Month: February 2014

26 Feb 2014

seattle 2014

Hello. I just got home from Seattle. It was my first trip to the West Coast and boy howdy was I charmed.

I was also charmed by this, my first opportunity to take a non-wedding related vacation in an exceptionally long time. I am married now, which means I am allowed to have sex, file jointly, and travel in peace. Also, own property.

Our first stop was Seattle proper, where one of my loveliest librarian friends has made her home. And boy, was it a nice home. First of all, do any of you have friends who have serious design skills? I feel like I am above average in my home decorating skills, but my darling Shelley? She has got something else entirely. More than a good eye – more like home design guts. Her apartment looks like she’s lived in it half her life – it’s filled with pictures and books and vintage furniture and art… basically, it was like stepping into an Apartment Therapy home tour. Just a lovely space.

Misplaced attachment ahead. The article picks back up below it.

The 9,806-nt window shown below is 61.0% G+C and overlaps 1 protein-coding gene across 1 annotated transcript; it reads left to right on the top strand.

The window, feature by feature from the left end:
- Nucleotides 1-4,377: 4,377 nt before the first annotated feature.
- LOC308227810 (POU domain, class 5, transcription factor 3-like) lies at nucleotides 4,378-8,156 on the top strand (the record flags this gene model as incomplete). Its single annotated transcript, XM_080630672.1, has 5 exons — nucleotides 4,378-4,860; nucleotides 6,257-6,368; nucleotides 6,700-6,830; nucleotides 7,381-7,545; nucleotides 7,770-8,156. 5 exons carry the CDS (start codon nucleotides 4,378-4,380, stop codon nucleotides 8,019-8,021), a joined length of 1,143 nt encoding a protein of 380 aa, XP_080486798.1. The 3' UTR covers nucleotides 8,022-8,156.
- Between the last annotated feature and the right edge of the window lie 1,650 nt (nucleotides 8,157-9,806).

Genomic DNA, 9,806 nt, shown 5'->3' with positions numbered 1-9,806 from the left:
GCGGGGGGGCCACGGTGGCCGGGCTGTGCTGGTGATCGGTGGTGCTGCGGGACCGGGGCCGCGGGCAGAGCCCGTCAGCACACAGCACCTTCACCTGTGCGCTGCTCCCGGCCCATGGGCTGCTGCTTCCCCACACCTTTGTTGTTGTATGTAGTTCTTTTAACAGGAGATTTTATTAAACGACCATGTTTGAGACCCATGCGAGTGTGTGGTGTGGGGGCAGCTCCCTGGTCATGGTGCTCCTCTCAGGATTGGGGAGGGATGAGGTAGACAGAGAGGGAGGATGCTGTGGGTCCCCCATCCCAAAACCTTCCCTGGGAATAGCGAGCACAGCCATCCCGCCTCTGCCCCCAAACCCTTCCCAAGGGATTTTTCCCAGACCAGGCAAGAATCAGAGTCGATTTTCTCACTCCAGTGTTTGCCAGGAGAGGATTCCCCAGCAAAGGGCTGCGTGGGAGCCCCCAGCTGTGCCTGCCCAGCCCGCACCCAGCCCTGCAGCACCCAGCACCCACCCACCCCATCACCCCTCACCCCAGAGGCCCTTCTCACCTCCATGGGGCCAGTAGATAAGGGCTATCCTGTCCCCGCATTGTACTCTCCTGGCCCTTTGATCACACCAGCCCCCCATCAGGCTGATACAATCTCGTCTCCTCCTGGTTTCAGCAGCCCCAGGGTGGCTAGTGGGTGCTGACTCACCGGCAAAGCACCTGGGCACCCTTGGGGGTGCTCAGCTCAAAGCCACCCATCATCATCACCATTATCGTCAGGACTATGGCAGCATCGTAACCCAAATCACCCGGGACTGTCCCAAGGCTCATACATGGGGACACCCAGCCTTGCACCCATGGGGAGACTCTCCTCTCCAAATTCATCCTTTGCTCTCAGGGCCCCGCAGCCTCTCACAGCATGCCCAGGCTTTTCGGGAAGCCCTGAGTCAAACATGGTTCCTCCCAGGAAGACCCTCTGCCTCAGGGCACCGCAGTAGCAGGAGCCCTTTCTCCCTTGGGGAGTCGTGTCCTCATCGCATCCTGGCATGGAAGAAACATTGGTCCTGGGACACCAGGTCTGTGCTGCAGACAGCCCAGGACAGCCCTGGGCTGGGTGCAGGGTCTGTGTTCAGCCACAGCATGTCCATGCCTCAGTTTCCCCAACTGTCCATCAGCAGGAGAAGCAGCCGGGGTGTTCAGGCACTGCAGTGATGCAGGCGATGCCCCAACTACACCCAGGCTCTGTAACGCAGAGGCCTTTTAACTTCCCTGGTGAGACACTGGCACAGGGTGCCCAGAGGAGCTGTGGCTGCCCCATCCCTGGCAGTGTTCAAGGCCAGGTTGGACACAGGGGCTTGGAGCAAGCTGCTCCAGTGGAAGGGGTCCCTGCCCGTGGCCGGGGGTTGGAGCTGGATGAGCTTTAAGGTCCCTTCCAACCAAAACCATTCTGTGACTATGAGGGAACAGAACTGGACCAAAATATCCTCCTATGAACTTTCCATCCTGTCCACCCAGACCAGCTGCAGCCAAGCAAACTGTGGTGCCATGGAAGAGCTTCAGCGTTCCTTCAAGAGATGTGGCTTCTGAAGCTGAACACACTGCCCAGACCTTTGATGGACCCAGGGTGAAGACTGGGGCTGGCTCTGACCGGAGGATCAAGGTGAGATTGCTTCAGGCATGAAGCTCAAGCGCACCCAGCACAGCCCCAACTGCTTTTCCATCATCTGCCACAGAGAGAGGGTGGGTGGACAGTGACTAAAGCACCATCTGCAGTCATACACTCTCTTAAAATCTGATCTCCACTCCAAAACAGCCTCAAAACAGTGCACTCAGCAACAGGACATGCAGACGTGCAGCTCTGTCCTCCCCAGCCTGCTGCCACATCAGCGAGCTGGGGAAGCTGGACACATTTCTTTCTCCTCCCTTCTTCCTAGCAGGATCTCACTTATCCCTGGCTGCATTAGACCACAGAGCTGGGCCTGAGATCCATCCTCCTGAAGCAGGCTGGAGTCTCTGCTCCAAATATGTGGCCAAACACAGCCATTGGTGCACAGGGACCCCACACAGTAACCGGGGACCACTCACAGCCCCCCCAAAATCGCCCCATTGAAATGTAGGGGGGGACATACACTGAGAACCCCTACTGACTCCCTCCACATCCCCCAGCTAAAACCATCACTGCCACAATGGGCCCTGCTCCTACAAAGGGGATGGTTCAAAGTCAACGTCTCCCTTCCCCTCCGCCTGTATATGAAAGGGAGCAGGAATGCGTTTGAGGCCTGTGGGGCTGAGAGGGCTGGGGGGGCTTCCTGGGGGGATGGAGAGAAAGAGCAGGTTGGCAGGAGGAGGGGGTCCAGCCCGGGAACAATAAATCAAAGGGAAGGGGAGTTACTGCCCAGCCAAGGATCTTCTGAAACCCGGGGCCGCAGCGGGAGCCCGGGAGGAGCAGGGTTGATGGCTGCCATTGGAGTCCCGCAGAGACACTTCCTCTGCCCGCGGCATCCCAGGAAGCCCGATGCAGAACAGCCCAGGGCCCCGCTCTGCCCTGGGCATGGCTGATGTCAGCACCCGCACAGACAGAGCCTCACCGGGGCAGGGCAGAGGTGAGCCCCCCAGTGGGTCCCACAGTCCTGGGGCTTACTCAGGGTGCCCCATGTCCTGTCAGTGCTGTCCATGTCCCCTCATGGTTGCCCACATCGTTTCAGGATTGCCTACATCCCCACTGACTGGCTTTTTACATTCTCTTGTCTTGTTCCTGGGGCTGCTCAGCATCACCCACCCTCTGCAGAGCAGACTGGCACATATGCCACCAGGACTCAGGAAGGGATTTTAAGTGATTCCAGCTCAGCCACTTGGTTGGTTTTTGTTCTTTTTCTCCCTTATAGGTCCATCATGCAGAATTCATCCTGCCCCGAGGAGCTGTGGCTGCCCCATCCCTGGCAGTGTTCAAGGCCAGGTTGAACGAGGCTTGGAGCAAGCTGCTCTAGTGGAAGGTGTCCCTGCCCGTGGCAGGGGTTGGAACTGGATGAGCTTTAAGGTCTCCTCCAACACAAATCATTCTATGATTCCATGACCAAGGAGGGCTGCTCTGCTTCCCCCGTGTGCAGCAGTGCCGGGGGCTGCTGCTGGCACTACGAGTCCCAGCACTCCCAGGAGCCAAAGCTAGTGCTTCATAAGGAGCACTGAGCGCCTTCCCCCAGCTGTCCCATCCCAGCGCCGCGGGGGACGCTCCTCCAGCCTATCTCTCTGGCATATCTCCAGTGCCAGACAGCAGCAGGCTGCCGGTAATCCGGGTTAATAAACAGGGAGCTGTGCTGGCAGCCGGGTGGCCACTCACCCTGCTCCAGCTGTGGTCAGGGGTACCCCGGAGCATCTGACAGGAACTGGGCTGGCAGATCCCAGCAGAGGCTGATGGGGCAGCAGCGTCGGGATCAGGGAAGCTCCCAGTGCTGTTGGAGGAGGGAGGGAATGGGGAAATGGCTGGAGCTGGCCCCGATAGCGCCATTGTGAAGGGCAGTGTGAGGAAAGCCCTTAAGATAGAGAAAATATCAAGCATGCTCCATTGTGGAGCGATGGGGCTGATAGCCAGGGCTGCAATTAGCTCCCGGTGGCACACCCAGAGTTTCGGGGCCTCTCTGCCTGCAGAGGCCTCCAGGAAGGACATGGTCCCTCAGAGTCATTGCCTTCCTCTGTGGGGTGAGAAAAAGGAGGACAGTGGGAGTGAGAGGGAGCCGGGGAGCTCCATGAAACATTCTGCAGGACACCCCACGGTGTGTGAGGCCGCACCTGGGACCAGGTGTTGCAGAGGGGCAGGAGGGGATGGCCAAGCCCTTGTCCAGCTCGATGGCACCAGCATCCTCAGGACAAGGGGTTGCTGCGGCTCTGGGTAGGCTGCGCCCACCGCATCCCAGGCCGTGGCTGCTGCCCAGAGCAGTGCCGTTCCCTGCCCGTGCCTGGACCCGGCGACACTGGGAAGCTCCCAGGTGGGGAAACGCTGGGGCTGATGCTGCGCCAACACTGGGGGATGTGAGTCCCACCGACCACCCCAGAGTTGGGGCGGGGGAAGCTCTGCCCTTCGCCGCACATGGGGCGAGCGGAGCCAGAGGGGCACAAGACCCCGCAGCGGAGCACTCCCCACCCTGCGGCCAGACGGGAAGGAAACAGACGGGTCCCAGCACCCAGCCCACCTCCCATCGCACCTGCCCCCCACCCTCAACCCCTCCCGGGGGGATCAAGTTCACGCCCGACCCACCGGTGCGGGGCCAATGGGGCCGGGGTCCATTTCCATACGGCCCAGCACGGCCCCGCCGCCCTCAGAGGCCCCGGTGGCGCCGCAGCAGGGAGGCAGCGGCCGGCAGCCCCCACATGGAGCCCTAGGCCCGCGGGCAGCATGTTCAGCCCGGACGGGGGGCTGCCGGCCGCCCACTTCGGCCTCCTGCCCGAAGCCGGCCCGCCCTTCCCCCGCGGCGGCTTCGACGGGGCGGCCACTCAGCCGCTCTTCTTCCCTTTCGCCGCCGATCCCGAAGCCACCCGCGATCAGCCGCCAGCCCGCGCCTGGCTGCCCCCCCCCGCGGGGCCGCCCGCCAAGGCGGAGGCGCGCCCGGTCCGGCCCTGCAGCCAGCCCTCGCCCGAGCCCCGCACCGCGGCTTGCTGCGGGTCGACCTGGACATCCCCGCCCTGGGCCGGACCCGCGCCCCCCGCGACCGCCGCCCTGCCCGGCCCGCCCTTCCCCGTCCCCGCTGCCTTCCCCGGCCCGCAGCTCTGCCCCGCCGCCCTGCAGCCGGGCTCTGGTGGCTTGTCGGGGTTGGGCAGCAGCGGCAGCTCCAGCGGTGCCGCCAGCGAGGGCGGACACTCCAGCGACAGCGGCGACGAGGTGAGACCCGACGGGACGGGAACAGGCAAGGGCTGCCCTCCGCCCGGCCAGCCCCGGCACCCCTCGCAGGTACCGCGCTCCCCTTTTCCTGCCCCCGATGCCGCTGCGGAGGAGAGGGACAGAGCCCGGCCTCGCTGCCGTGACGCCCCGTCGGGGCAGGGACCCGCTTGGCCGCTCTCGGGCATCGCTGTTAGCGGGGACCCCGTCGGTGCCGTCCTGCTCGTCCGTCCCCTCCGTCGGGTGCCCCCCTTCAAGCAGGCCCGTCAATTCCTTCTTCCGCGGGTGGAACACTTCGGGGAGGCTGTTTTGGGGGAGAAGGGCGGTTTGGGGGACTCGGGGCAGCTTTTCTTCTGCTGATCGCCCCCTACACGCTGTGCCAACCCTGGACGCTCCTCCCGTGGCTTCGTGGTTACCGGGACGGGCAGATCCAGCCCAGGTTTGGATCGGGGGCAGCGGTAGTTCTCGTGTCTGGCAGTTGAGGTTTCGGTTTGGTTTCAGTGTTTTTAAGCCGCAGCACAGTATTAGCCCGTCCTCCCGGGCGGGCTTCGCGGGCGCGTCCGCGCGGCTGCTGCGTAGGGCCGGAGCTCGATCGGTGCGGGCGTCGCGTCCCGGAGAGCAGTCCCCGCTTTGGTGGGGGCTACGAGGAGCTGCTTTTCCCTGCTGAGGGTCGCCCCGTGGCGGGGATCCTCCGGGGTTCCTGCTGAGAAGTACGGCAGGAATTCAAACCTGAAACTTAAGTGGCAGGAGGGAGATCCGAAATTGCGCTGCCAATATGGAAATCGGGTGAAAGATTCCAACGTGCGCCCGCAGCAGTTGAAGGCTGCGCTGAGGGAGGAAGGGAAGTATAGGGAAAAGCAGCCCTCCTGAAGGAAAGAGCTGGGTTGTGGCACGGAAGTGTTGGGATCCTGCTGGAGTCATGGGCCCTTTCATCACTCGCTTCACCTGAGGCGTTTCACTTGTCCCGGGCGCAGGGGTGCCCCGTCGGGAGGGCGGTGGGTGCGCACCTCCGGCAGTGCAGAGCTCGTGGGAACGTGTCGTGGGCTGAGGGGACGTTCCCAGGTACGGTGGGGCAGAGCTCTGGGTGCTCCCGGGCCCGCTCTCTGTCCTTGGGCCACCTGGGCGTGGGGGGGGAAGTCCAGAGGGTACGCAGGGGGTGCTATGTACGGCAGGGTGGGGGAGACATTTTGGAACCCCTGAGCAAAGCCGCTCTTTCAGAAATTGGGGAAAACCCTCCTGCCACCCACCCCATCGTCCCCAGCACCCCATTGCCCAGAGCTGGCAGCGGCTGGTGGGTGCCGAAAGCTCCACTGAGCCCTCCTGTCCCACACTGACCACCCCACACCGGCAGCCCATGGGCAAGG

Also, we met Ferdinand, my own ginger kitty’s male doppelgänger. Except skinny and all over the da-amn place. Ferdy made Peach look like a chubby, largely immobile pile of fluff.

We did a night and a day in the city. Our friend was so kind as to show us her favorite parts of Seattle as well as some of the required tourist spots. The big downtown library was first, of course. I was particularly enamored with George Legrady’s digital installation that displays library collection and circulation data in a visual live feed. 75% of my professional nerd-interests in an entrancing video loop. Amazing.

On Sunday, we hit up Ballard and Fremont. Farmer’s Markets, record stores, the antique mall, and brunch.

Yuppie stuff. Delightful, delightful yuppie stuff.

We even stopped by a bar for a 2 p.m. iced coffee cocktail. Shameless.


My boy and I usually have more travel aspirations than we have time or money. In order to afford our trips, we squirrel away tiny bits of money, slowly filling our special travel savings account for trips yet unimagined. We prioritize travel over many things – we don’t have a budget line item for concert tickets or video games or even books – but our trips have been relatively infrequent. It’s hard to consider travel a true passion. Passions are what you obsess over, what you do every day. Travel is imaginary until the plane takes off; every trip sneaks up on me.